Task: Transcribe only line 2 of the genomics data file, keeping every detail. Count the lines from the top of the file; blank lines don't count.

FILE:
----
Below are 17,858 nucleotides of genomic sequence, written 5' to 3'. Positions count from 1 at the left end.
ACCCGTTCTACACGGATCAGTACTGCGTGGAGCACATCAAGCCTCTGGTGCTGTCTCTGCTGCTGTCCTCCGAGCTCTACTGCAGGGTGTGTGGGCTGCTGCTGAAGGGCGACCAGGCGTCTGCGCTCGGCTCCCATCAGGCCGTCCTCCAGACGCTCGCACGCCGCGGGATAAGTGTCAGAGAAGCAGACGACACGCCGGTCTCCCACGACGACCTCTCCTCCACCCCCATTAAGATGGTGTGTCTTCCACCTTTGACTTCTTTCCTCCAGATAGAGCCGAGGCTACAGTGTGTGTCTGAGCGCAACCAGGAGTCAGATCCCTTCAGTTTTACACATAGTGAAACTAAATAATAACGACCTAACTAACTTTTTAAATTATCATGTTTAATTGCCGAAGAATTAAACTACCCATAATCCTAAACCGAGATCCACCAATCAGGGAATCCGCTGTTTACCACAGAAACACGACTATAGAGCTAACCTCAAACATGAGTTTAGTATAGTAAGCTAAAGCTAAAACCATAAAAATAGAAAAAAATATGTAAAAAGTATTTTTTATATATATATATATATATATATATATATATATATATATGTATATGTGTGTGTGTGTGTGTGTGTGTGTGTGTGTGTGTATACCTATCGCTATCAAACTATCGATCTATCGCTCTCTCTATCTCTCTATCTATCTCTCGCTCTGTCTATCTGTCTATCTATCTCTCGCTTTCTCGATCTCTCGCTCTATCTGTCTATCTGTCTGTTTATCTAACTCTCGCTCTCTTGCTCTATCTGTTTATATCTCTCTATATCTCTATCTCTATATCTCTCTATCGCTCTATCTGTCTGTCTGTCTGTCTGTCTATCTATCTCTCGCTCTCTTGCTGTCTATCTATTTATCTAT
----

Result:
ACCCGTTCTACACGGATCAGTACTGCGTGGAGCACATCAAGCCTCTGGTGCTGTCTCTGCTGCTGTCCTCCGAGCTCTACTGCAGGGTGTGTGGGCTGCTGCTGAAGGGCGACCAGGCGTCTGCGCTCGGCTCCCATCAGGCCGTCCTCCAGACGCTCGCACGCCGCGGGATAAGTGTCAGAGAAGCAGACGACACGCCGGTCTCCCACGACGACCTCTCCTCCACCCCCATTAAGATGGTGTGTCTTCCACCTTTGACTTCTTTCCTCCAGATAGAGCCGAGGCTACAGTGTGTGTCTGAGCGCAACCAGGAGTCAGATCCCTTCAGTTTTACACATAGTGAAACTAAATAATAACGACCTAACTAACTTTTTAAATTATCATGTTTAATTGCCGAAGAATTAAACTACCCATAATCCTAAACCGAGATCCACCAATCAGGGAATCCGCTGTTTACCACAGAAACACGACTATAGAGCTAACCTCAAACATGAGTTTAGTATAGTAAGCTAAAGCTAAAACCATAAAAATAGAAAAAAATATGTAAAAAGTATTTTTTATATATATATATATATATATATATATATATATATATATGTATATGTGTGTGTGTGTGTGTGTGTGTGTGTGTGTGTGTATACCTATCGCTATCAAACTATCGATCTATCGCTCTCTCTATCTCTCTATCTATCTCTCGCTCTGTCTATCTGTCTATCTATCTCTCGCTTTCTCGATCTCTCGCTCTATCTGTCTATCTGTCTGTTTATCTAACTCTCGCTCTCTTGCTCTATCTGTTTATATCTCTCTATATCTCTATCTCTATATCTCTCTATCGCTCTATCTGTCTGTCTGTCTGTCTGTCTATCTATCTCTCGCTCTCTTGCTGTCTATCTATTTATCTAT